"With a peaceful transfer of power, there's no problem," he mentioned, noting that with a forced takeover, "that probably wouldn't be the right atmosphere for a peace conference, as people might be afraid to attend."
Zimmerman advises Americans to watch what is happening in the Middle East with an open mind.
"I feel evolution is better than revolution, and that we should let them pass (their own) laws," he explained. "I think the people of Egypt are very educated and reject Osama bin Laden's view. The American people should think with their own brains, rather than have other people instruct them."
Zimmerman feels history has repeated itself in Egypt because, fundamentally, the Egyptian people want the same things as those living in the U.S.
"The vast majority of Egyptian people would like things to change," he remarked. "In 1952 there was a revolution in Egypt, and Nassar was a young officer. There was no upward mobility and a lot of corruption. Now, 58 years later, the same military leaders have become like King Farouk.
"The people see the freedom in western Europe and the U.S., and they were not able to have it under Mubarak. Here, we can have elections, where there, they didn't have free elections."
Zimmerman also feels U.S. President Barack Obama has been saying the right things regarding Egypt and taking a prudent stance, but America has a conflict between its major goals and ideals as a democracy and its national political interests, which are dependent on Middle Eastern oil.
"If we didn't need their oil, would we be over there in the first place?" he asked. "Our ultimate strategy should be to wean ourselves from foreign oil.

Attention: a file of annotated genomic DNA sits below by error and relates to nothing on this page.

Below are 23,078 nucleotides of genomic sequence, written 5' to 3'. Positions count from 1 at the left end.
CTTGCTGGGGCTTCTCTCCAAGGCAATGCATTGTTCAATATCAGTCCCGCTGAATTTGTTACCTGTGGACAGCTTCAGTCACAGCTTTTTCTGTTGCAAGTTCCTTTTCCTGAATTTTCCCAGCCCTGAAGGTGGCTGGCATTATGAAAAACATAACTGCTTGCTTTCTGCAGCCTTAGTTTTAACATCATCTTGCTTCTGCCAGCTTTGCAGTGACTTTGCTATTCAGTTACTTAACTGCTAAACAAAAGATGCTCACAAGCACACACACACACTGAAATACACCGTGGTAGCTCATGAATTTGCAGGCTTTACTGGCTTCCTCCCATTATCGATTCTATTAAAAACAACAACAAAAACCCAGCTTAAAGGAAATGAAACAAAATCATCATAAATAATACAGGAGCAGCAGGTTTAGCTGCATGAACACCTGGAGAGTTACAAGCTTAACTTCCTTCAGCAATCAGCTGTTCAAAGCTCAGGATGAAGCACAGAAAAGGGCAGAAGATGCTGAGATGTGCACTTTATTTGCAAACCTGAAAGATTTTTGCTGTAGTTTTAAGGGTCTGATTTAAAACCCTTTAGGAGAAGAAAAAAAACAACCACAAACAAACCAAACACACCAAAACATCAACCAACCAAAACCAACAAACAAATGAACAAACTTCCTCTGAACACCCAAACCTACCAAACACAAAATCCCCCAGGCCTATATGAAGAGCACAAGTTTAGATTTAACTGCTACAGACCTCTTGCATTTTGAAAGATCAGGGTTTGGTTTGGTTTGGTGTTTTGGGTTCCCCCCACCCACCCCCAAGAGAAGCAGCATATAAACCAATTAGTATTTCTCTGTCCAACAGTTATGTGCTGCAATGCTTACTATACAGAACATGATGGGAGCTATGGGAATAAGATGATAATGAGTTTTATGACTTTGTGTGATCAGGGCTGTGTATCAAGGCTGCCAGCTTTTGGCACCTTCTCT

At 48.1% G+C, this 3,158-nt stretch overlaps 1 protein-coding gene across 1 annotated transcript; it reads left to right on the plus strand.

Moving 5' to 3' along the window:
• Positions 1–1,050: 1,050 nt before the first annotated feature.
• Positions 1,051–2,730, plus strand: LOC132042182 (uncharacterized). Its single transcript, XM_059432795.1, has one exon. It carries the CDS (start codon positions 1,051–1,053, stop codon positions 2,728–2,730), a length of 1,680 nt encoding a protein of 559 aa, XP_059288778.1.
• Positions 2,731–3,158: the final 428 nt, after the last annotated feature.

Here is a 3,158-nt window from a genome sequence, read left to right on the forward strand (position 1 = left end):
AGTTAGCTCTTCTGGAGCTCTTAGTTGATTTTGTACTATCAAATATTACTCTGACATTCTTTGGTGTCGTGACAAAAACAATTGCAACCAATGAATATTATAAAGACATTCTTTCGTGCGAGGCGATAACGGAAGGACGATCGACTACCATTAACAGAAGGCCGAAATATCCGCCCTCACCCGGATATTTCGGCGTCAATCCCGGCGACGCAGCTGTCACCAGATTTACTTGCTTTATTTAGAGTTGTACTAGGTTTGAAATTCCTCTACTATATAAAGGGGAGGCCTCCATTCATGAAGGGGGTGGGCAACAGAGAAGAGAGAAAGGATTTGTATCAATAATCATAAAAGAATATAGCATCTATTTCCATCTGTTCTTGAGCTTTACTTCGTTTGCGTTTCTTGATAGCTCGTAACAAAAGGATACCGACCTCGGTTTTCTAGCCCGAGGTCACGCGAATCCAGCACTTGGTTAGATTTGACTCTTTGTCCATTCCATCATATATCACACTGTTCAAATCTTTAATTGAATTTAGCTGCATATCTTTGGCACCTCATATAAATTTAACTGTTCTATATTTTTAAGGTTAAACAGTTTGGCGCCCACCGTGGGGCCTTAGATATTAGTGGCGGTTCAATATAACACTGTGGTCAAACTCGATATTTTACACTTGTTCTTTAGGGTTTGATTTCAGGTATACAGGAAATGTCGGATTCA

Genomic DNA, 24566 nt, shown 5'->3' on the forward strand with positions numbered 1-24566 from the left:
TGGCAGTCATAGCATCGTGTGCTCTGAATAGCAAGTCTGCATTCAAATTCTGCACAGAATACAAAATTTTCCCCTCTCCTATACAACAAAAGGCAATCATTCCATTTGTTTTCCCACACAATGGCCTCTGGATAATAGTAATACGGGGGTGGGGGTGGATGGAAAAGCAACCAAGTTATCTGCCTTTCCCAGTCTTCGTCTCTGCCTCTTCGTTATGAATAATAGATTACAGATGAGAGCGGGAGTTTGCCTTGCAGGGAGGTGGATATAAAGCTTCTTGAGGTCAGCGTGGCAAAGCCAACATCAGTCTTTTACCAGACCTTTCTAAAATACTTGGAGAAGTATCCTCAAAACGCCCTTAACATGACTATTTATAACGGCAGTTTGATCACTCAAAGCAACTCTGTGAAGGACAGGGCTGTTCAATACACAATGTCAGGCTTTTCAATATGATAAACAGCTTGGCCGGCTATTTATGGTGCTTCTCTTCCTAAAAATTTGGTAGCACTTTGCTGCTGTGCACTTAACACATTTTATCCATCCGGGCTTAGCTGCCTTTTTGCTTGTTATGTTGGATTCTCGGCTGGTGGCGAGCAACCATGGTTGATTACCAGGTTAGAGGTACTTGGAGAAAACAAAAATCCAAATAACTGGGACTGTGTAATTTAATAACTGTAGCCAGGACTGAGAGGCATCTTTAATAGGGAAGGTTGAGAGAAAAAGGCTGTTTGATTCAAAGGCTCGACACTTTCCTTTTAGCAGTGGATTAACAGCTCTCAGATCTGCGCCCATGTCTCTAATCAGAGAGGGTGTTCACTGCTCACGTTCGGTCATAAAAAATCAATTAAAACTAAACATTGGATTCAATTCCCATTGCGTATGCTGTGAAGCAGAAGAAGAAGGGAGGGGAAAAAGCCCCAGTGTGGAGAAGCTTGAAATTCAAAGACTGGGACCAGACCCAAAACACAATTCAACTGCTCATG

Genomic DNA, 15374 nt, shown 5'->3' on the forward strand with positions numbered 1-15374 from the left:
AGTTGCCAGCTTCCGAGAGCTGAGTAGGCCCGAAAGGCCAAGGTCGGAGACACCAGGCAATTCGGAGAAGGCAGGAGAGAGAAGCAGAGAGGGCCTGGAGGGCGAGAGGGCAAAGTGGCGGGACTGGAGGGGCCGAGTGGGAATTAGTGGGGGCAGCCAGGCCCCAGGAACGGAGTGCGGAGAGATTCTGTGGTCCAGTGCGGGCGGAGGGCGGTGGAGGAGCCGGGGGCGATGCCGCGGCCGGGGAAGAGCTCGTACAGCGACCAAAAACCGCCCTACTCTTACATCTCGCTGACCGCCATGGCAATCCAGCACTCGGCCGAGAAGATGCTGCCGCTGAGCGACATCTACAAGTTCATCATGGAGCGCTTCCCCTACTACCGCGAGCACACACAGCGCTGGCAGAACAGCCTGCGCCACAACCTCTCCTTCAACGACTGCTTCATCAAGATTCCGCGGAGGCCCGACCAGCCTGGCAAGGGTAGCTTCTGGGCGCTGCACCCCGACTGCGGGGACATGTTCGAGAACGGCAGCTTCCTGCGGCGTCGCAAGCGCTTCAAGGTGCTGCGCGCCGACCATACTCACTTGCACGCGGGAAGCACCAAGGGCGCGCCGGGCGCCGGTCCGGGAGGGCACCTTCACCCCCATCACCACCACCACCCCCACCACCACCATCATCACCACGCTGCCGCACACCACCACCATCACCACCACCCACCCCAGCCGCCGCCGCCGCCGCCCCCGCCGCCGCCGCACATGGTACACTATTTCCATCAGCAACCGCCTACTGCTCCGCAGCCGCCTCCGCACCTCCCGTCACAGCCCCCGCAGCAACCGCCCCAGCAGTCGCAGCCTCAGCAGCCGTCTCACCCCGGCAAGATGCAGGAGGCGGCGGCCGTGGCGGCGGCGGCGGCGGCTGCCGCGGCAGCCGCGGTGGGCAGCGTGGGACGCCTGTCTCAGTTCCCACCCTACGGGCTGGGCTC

"We are all interconnected economically with each other. There are 1.3 billion people in China and 1.2 billion in India, so one of every three people in the world are from those counties. They want the same things we want, and they will need more energy. There are only so many natural resources out there, so when the demand outstrips supplies, the price of the commodities rise.
"While Egypt is not a major oil producer, its policies could affect Saudi Arabia, and our fragile recovery could go back into a recession if oil goes up to $150 a barrel."
Like everyone else, Zimmerman will be observing as the latest chapters in the Middle East unfold. He will also continue to drum up support for the Sadat Center.
"We have been trying to get this established for 30 years, and since 9/11, it is more urgent that ever," he expressed. "We are focused on how we are different rather than how we are similar. Sadat realized there were more similarities with the three religions."
If the Sadat Center couldn't be constructed in Egypt, he suggested Ground Zero in New York City as a viable alternative.
For more on the Sadat Peace Center movement, check www.sadatworldpeacecenter.org on the web, or go to YouTube, type "Todd Zimmerman" into the search engine and view a video featuring more from Zimmerman on the subject.